While you’ve probably heard about how the pandemic has increased the number of global cybersecurity threats and data breaches, virtual desktop infrastructure (VDI) solutions are one way to help secure your company’s remote work environments.

Most VDI solutions include features that help to protect your remote workforce from malware, extortion or ransomware, phishing schemes, and more. These features include:

  • Multi-factor authentication (MFA). MFA is a system in which users are granted access to a website or application only after accurately supplying two or more pieces of information. For instance, when you are required to fill in your password and then enter a passcode you received in your email or via text to access a given website, that site has multi-factor authentication in place.
  • Encryption protocols. These are protocols or rules that protect your data from unauthorized access through encryption or by being encoded cryptographically while that data is being stored, transmitted, or shared.For instance, any company data or sensitive information (such as usernames and passwords) that is accessed through a network (especially public internet connections or home Wi-Fi setups that remote workers may be using), can be subject to attacks. Having remote work solutions in place that utilize or enable encryption protocols can help prevent a variety of cyber-attacks before they occur.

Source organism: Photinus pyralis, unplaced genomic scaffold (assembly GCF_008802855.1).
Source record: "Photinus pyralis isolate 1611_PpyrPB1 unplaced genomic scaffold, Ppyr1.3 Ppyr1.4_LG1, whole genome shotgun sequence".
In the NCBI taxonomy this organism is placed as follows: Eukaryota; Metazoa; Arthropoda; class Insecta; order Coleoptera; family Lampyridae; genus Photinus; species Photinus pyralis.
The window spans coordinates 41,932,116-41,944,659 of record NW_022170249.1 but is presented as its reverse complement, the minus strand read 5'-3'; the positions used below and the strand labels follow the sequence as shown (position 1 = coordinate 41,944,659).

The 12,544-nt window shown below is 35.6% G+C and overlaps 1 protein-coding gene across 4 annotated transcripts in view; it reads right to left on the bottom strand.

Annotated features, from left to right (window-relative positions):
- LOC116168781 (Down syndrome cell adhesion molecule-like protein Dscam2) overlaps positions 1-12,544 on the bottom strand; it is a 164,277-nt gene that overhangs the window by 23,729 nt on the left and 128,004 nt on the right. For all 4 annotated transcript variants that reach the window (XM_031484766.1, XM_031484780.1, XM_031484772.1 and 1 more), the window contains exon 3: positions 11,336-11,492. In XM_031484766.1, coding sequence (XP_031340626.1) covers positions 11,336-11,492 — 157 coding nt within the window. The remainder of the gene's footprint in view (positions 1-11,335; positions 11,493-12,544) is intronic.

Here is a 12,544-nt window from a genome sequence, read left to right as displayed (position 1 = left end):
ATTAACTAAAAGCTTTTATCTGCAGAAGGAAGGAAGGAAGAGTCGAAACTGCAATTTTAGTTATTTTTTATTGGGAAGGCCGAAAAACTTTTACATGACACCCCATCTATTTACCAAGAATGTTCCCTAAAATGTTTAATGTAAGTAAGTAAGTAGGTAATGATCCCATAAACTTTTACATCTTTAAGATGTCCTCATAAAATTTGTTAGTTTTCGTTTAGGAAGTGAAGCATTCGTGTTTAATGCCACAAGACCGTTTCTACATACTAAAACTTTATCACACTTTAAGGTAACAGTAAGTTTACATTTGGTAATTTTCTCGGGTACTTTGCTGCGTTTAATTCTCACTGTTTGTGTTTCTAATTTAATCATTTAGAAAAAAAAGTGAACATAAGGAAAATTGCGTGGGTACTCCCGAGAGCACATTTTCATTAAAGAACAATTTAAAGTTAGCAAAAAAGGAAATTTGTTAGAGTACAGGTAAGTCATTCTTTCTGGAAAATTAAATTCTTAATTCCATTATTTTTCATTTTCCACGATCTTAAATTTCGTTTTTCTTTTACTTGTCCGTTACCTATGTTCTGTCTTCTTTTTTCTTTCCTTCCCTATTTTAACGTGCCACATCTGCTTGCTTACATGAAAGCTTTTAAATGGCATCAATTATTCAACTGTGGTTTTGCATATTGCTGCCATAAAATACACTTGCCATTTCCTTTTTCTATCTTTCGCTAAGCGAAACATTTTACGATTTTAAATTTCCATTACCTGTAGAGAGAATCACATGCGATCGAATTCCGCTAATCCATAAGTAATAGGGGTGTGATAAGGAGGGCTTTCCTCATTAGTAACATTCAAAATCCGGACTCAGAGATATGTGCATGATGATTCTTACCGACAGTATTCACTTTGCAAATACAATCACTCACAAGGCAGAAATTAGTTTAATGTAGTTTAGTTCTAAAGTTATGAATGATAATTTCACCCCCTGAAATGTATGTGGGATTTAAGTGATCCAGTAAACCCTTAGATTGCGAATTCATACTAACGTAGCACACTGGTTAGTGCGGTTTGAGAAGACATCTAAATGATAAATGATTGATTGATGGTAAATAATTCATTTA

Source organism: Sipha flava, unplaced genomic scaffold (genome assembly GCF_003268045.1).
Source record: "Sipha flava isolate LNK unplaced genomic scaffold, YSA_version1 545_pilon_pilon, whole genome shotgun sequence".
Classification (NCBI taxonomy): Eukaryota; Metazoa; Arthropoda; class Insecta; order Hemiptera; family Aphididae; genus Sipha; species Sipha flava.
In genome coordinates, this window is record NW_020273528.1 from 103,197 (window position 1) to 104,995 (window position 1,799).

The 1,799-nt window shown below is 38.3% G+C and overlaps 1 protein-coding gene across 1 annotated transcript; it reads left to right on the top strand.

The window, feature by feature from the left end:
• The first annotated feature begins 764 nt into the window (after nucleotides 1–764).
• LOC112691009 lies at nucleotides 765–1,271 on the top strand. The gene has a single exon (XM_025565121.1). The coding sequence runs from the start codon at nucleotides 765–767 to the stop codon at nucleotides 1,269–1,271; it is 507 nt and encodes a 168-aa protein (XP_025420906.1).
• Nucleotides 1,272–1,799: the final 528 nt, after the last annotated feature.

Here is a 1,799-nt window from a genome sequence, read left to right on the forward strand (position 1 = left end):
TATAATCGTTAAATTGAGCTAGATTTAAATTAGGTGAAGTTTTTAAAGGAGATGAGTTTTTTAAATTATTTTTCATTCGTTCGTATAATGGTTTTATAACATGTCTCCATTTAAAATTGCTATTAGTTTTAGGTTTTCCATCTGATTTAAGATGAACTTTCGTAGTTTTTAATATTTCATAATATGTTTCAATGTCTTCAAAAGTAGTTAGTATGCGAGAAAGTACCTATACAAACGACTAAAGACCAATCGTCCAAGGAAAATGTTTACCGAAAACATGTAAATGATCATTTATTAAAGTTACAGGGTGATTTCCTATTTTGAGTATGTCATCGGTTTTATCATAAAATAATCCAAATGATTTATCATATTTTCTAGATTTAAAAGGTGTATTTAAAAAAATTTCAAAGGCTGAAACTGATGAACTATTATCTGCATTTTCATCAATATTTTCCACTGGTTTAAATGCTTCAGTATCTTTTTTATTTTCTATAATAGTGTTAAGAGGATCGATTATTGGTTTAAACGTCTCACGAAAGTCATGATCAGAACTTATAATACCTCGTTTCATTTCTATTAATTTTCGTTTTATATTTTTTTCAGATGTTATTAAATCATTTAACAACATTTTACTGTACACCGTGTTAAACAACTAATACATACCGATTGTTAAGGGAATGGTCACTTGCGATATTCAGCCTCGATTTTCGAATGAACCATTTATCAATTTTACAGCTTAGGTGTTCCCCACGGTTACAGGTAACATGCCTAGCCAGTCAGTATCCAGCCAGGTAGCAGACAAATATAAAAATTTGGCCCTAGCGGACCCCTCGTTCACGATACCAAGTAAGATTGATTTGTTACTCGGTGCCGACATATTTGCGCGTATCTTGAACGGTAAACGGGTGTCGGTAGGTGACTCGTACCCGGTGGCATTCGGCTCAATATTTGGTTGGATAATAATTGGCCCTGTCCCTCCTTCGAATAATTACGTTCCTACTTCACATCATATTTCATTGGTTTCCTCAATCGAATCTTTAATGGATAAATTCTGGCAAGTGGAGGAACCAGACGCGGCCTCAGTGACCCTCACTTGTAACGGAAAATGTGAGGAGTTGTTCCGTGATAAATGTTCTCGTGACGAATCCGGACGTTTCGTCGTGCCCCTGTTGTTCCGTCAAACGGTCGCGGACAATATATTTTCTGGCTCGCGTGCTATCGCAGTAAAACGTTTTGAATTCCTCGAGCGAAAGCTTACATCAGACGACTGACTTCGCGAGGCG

• Data segregation. This feature ensures that data shared or stored in multitenancy environments, such as public or shared clouds, is protected via strictly enforced separation mechanisms that do not allow applications, desktops, or data to be shared between sites or users within a specific infrastructure.
  • Client policies. These serve as a strict set of rules that govern or limit what individual users can do with a given application, device, or file. Information can be shared on a need-to-know premise, and more sensitive data can be limited on a user-by-user basis.

3. Boost Your Bottom Line

The connection between productivity, performance, and profits, combined with cost savings, makes remote work an attractive option for making an impact on the company’s bottom line.

The overhead costs of maintaining physical office spaces for hundreds, thousands, or tens of thousands of employees can eat up an enormous chunk of your top-line revenue. Letting go of the myriad costs required to maintain even a fraction of your facilities can give your bottom line a big boost.

What’s more, the data on remote work productivity from Owl Labs shows 83% of remote workers are working at the same or higher productivity level as they did in the office, which alleviates the long-held concern that remote workers may be too distracted to work well from home.

In fact, 55% of workers say they’re working more hours remotely than they did in the office, a definite side benefit of eliminating commute times. Even more surprisingly, 38% of workers said they’d be willing to take a 5% pay cut to work remotely, even part of the time.

Global Workplace Analytics released a report showing that employers can save on average nearly $11,000 per remote worker who works from home just 2.5 days a week. According to research from Capgemini Research Institute, shifting to a remote work approach can cut operational costs by a third or more on average, primarily in the reductions associated with commercial real- estate expenses.